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Original Research

Prevalence and associated risk factors of hypertension amongst adults in a rural community of Limpopo Province, South Africa

Samuel T. Ntuli, Eric Maimela, Mariannes Alberts, Solly Choma, Sekgothe Dikotope

African Journal of Primary Health Care & Family Medicine; Vol 7, No 1 (2015), 5 pages. doi: 10.4102/phcfm.v7i1.847

Submitted: 16 March 2015
Published:  22 October 2015


Background: Hypertension is problem already faced by urban populations of South Africa, but little is known about its prevalence and risk factors in rural areas.

Aim: To assess the prevalence of and risk factors associated with hypertension amongst adults in a rural community in South Africa.

Setting: Dikgale Health and Demographic Surveillance Site, Limpopo Province, South Africa.

Methods: A community-based cross-sectional survey was carried out at this site where individuals aged 15 years and older were screened using a locally adapted version of the World Health Organization STEPwise questionnaire. Demographics, anthropometry and three independent blood pressure (BP) readings were taken. The average of the three BP measurements was used in analysis, and hypertension taken as systolic and diastolic BP of ≥ 140 or ≥ 90 mmHg respectively, or at least a two-week history of antihypertensive treatment. Analysis included the Chi-square test and statistical significance was set at p ≤ 0.05.

Results: A total of 1407 individuals were interviewed, of whom 1281 had complete BP, weight and height measurements taken. The mean age of participants was 44.2 ± 2 0.9 years (range 15–98 years), 63% were female, 55% were single and 90% were unemployed, whilst 13% were tobacco smokers and 20% reported drinking alcohol. Overall prevalence of hypertension was 41% and this was significantly associated with age and marital status.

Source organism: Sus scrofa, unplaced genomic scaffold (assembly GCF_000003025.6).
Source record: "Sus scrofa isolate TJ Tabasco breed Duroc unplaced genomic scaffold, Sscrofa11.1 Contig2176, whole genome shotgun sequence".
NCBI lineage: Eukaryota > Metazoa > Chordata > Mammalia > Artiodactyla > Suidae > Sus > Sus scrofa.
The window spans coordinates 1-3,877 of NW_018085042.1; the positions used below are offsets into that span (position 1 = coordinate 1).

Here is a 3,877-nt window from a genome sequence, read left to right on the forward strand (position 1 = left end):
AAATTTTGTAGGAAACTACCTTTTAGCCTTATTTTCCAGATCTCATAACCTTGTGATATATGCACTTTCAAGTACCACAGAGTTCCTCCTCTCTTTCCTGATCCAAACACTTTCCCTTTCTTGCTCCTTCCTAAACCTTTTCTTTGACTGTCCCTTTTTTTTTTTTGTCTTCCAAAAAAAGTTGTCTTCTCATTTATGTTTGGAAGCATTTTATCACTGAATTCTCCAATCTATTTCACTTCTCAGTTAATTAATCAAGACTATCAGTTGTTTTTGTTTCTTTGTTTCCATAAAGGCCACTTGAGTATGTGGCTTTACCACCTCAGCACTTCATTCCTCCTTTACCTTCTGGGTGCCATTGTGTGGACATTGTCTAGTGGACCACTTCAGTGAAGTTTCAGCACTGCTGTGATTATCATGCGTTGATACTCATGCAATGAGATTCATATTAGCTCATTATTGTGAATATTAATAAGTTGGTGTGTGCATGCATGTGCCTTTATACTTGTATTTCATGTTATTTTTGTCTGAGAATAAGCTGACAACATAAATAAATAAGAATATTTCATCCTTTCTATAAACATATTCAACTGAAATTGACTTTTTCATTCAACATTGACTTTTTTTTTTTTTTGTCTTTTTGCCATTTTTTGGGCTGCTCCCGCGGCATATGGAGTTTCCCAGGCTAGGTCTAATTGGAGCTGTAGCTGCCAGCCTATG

Conclusion: The prevalence of hypertension was found to be high. Prevention strategies are urgently needed to address this life-threatening and important risk factor for cardiovascular disease in rural Limpopo Province.

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Author affiliations

Samuel T. Ntuli, Research Development and Administration, University of Limpopo, Polokwane Campus and Department of Public Health, University of Limpopo, Polokwane Campus, South Africa
Eric Maimela, Epidemiology Services, Limpopo Department of Health, South Africa
Mariannes Alberts, Medical Science Department, University of Limpopo, Turfloop Campus, South Africa
Solly Choma, Medical Science Department, University of Limpopo, Turfloop Campus, South Africa
Sekgothe Dikotope, Medical Science Department, University of Limpopo, Turfloop Campus, South Africa



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ISSN: 2071-2928 (print) | ISSN: 2071-2936 (online)

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